I am writing from land that loves me as I am.
Inside, the log cabin’s walls weep, as do I. We have both been abandoned.
Outside, diversity reins as royalty – this forest helps me breathe more deeply. Every leaf glows, waving translucent hands. A multitude of shades of green. Sweet moist air fills my lungs, the music of rushing water calms my fears. The brook meanders towards the sea through unfurling ferns and wild sprigs of lily of the valley that are springing up under a woodland carpet, a pine – needled floor.
With each deep breath I pray to be re-united with the terrified body I left behind almost two years ago when I escaped into thin dry mountain air and fierce and deadly west winds to survive the snow.
At dusk last night for a timeless moment I became the snowy crabbapple while a few pearled petals drifted towards the ground – an early summer benediction.
When the baby bear lumbered up the path my heart split open. A few days earlier I listened to pitiful wailing from the white pine, the bear’s grief spilling over into my own. Eventually, the baby’s heartrending cries were answered by a casual mother who approached her youngster briefly. The yearling scrambled down the tree only to be left behind again as the mother strode across the grass on a quest of her own. I thought I was observing “family break up,” a normal black bear process, albeit a brutal one to witness.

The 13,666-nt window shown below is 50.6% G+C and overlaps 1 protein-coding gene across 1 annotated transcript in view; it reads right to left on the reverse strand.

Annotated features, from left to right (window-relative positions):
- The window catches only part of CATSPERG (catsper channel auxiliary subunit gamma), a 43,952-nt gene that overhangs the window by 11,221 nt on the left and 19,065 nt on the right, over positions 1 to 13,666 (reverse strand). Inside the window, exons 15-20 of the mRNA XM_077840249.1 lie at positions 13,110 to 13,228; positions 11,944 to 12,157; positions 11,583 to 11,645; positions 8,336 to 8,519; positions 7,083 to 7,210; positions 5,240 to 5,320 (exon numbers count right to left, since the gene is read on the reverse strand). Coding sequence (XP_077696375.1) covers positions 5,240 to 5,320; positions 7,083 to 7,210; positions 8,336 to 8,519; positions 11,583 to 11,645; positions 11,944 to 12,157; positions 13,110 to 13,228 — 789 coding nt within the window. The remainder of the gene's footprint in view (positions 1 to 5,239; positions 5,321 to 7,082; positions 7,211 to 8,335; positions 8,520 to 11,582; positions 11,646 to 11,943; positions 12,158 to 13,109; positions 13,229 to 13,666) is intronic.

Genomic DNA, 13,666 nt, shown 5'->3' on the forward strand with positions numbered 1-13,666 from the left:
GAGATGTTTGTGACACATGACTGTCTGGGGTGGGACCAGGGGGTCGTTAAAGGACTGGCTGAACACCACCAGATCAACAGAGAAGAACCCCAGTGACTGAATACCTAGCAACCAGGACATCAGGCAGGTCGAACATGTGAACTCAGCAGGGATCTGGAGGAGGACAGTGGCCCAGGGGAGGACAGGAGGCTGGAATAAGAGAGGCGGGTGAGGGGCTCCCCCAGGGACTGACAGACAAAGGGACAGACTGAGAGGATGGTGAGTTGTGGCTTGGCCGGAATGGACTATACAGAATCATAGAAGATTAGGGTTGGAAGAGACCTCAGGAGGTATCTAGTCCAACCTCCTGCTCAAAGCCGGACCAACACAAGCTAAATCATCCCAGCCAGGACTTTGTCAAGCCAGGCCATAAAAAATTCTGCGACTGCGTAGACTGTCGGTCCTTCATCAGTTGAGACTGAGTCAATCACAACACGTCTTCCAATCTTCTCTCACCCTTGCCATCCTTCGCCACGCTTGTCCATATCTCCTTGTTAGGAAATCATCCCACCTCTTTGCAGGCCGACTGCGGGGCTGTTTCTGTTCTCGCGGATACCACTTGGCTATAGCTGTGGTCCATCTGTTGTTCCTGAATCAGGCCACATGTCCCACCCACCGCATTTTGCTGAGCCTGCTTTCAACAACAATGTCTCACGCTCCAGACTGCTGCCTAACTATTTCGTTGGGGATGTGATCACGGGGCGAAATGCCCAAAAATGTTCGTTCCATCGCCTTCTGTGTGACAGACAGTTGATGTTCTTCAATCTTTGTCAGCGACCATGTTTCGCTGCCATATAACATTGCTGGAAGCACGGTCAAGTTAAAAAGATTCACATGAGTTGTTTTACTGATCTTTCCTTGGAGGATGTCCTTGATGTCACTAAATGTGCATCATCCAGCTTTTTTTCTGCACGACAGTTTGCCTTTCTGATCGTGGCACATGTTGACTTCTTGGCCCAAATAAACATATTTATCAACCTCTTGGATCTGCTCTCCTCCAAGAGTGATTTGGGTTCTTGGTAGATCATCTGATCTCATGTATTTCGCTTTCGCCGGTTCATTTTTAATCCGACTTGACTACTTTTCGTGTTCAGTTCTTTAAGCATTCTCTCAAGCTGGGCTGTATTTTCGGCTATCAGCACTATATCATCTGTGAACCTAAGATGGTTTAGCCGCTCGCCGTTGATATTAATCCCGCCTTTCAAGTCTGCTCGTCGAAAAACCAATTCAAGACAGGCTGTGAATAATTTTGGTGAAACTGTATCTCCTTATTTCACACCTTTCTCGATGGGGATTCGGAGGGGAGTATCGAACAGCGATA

After a four day absence the mother appeared with another adult bear, perhaps a future mate. The yearling was gone as I expected.
Tonight, the little bear I named Rosy Marie ambled up the path much to my bewilderment. She approached the seed can but seemed unable to open it, returning to the bird feeder to feast on sunflower seed that I had also scattered there.
I felt such relief seeing her. Perhaps the too little yearling would stay around to feed while mother and male companion were otherwise occupied mating?
It was almost dark and suddenly there were two bears feeding on scattered seed. Although one was larger than the other, both were yearlings. Shortly thereafter an adult, obviously the youngsters’ mother, appeared and opened the can before striking out on her own. No other adult bear emerged. I was baffled.
I wrote to bear biologist Dr. Lynn Rogers about this behavior and his response reassured me that “Family breakup can happen in many ways. Each bear has a different personality. I’m still learning. Your example is good to know. Looking forward to seeing you here. Lynn”
At this point I am grateful to have a bear story unfolding, just as I am thankful for these glorious fruit trees into whose blossoms I can almost disappear.
Trees and Bears – Wild Nature incarnates still.
The last three months have been psychically brutal; I have been walking on air. Perhaps the earth is round so that we don’t have to meet the future, face to face, except through dreams? Mine forecast the story I am presently living.
Two violent weeks of traveling across country, returning to ‘my’ beautiful land in crisis and in betrayal left me reeling. Like Rosy Marie who I hope will stay to be nourished by supplemental feeding so that she can develop into a bear who can survive fall hibernation (if she survives the hunter’s gun), I hope to find a place on this patch of earth to rest and re-attach myself to this abandoned body before moving on from here.